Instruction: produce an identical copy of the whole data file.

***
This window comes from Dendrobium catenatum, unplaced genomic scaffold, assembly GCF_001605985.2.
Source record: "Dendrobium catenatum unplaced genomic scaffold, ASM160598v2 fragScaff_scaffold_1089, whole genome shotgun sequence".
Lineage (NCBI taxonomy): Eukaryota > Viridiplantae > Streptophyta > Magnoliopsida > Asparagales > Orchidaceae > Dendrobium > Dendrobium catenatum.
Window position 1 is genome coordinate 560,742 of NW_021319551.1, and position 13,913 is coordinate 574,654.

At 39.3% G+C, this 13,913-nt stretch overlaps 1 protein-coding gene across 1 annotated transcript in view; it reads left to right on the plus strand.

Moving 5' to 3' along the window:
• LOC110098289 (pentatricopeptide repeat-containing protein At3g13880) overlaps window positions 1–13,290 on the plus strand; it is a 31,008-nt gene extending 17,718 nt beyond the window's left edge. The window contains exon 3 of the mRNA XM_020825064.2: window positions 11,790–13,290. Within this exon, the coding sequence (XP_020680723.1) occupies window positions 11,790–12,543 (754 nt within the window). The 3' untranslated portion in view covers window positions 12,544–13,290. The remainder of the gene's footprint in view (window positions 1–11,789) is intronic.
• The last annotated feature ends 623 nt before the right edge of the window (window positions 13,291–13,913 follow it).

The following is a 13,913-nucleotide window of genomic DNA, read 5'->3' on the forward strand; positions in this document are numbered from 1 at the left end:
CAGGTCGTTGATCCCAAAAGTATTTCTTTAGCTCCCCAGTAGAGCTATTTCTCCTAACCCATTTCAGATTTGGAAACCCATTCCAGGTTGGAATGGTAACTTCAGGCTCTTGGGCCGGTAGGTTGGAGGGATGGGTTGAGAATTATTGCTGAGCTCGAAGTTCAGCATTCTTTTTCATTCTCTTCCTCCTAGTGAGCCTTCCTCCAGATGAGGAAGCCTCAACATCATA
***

This window comes from Dendrobium catenatum, unplaced genomic scaffold, assembly GCF_001605985.2.
Source record: "Dendrobium catenatum unplaced genomic scaffold, ASM160598v2 fragScaff_scaffold_1089, whole genome shotgun sequence".
Lineage (NCBI taxonomy): Eukaryota > Viridiplantae > Streptophyta > Magnoliopsida > Asparagales > Orchidaceae > Dendrobium > Dendrobium catenatum.
Window position 1 is genome coordinate 560,742 of NW_021319551.1, and position 13,913 is coordinate 574,654.

At 39.3% G+C, this 13,913-nt stretch overlaps 1 protein-coding gene across 1 annotated transcript in view; it reads left to right on the plus strand.

Moving 5' to 3' along the window:
• LOC110098289 (pentatricopeptide repeat-containing protein At3g13880) overlaps window positions 1–13,290 on the plus strand; it is a 31,008-nt gene extending 17,718 nt beyond the window's left edge. The window contains exon 3 of the mRNA XM_020825064.2: window positions 11,790–13,290. Within this exon, the coding sequence (XP_020680723.1) occupies window positions 11,790–12,543 (754 nt within the window). The 3' untranslated portion in view covers window positions 12,544–13,290. The remainder of the gene's footprint in view (window positions 1–11,789) is intronic.
• The last annotated feature ends 623 nt before the right edge of the window (window positions 13,291–13,913 follow it).

The following is a 13,913-nucleotide window of genomic DNA, read 5'->3' on the forward strand; positions in this document are numbered from 1 at the left end:
CAGGTCGTTGATCCCAAAAGTATTTCTTTAGCTCCCCAGTAGAGCTATTTCTCCTAACCCATTTCAGATTTGGAAACCCATTCCAGGTTGGAATGGTAACTTCAGGCTCTTGGGCCGGTAGGTTGGAGGGATGGGTTGAGAATTATTGCTGAGCTCGAAGTTCAGCATTCTTTTTCATTCTCTTCCTCCTAGTGAGCCTTCCTCCAGATGAGGAAGCCTCAACATCATA